It is to be understood that the term waste dust from cement manufacture as used in the claims, has reference to the waste product recovered from the electrical or mechanical precipitators employed in the manufacture of cement and contemplates a product containing ionizable salts of calcium. iron and aluminum equivalent to at least substantially 20% by weight of the product and a quantity of lime approximately equivalent to 15% droxide, a representative analysis of which has been hereinbefore given.

From the foregoing description it will be apparent that I have not only provided an elficient process for treating domestic sewage and industrial waste but that I have also provided a process by which this accumulation of waste dust from the manufacture of cement may be most advantageously utilized, and'that I have provided a novel mixture incorporating such waste dusts for use in the treating of sewage and industrial waste.

Having thus described my invention, what I claim is 1. A method of treating domestic sewage and industrial waste including the step of introducing to the sewage a quantity of waste dust collected from the precipitators employed in the manufacture of cement.

2. A method of treating domestic sewage. and industrial waste comprising changing the sewage or waste from an acid to an alkaline condition and the introduction thereto of a quantity of waste dust from cement manufacture and a suitable coagulant.

3. A method of treating domestic sewage and commercial waste comprising intimately incorporating with the sewage or waste a mixture characterized by the fact that in excess of 50% of the mixture is waste dust.

from cement manufacture.

4. A method of treating domestic sewage of calcium hy-.

and industrial waste comprising introducing to the sewage or waste, lime, waste dust from cement manufacture, calcium sulphate and a suitable coagulant. I

I .5. A method of treating sewage and industrial waste to separate therefrom the bacteria and colloidal content comprising transforming the sewage from an acid to an alkaline condition, neutralizing the charge of the colloids and coagulating the precipitated matter.

6. A mixture for treating sewage and industrial waste composed of hydrated lime, waste dusts collected by the precipitators in the manufacture of cement and a suitable coagulant. Y

7. A mixture for use in the purification of domestic sewage and industrial waste comprising a quantity of lime, a quantity of ferrous sulphate and a quantity of waste dust from cement manufacture.

8. A mixture for use in the purification of domestic sewage and industrial waste comprising lime, waste dust from cement manu; facture, and a coagulant, the quantity of waste dust being in excess of thequantity of any other ingredient in the mixture.

9. A mixture for use in the purification of sewage and industrial waste com rising lime, waste dust from cement manu acture, calcium sulphate and a coagulant, the quantity of waste dust being in excess of the total quantity of the other ingredients.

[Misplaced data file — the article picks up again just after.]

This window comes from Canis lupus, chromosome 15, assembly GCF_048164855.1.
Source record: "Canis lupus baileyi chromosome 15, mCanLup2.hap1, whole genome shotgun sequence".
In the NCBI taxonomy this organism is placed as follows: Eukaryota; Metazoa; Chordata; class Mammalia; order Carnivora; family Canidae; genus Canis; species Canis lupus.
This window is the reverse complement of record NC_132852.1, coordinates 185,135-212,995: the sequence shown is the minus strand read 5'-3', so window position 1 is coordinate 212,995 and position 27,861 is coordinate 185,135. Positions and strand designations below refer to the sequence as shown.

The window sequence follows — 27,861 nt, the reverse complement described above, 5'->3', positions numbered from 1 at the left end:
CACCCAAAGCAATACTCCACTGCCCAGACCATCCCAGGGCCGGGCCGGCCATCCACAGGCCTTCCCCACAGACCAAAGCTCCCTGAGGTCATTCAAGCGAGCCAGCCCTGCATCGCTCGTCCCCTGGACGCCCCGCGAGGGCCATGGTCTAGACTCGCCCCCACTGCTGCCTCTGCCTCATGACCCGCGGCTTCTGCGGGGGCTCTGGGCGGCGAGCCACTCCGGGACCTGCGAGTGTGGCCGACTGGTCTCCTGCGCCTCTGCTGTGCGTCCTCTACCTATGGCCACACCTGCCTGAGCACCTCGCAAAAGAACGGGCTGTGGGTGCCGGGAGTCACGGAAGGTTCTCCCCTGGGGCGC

10. A mixture for use in the purification of sewage and industrial waste in which 50% of the mixture constitutes waste dust collected from the precipitators employed in the manufacture of cement.

11. A step in the process of treating polluted liquids comprising reacting on the liquid with a waste product from the manufacture of cement characterized by its content of a substantial quantity of lime and potash.

JOHN T. TRAVERS.

Referenced by
Citing PatentFiling datePublication dateApplicantTitle
US2613180 *Jul 3, 1948Oct 7, 1952Infilco IncSewage treating process
US2692229 *May 5, 1952Oct 19, 1954Smith Corp A ODisposal of waste pickle liquor
US2964466 *Mar 6, 1956Dec 13, 1960Farnham WillardProcess of clarifying turbid water using cottrell flour and acidifying coagulant
US3078225 *Nov 12, 1959Feb 19, 1963Ervin BellackFluoridation of drinking water
US3226319 *Mar 25, 1963Dec 28, 1965Josef SchickProcess of consolidating a voluminous, low solids content sludge
US3511777 *Aug 11, 1969May 12, 1970United States Steel CorpMethod of neutralizing acid waste water
US3541008 *Aug 7, 1968Nov 17, 1970United States Steel CorpMethod and apparatus for neutralizing acid waste water
US3720609 *Apr 17, 1970Mar 13, 1973G & W Corson IncProcess for treating aqueous chemical waste sludges and composition produced thereby
US3873418 *Feb 29, 1972Mar 25, 1975Savo OyMethod of recovering noil fibres and soluble wood material from waste water
US4012320 *Jul 22, 1975Mar 15, 1977Chemfix Inc.Alkali metal silicate and silicate setting agent
US4118243 *Sep 2, 1977Oct 3, 1978Waste Management Of Illinois, Inc.Process for disposal of arsenic salts
US4554002 *May 16, 1983Nov 19, 1985N-Viro Energy Systems Ltd.Beneficiating waste sludges for agricultural use and product made thereby
US5277826 *Nov 1, 1991Jan 11, 1994Browning Ferris IndustriesLime and fly ash stabilization of wastewater treatment sludge
USRE29783 *Feb 8, 1977Sep 26, 1978Iu Technology CorporationHardenable calcium sulfo-aluminate hydrates
DE3709950A1 *Mar 26, 1987Oct 6, 1988Linde AgProcess for treating sulphate-containing waste water
Classifications
U.S. Classification210/723
International ClassificationC02F1/52
Cooperative ClassificationC02F1/5236
European ClassificationC02F1/52F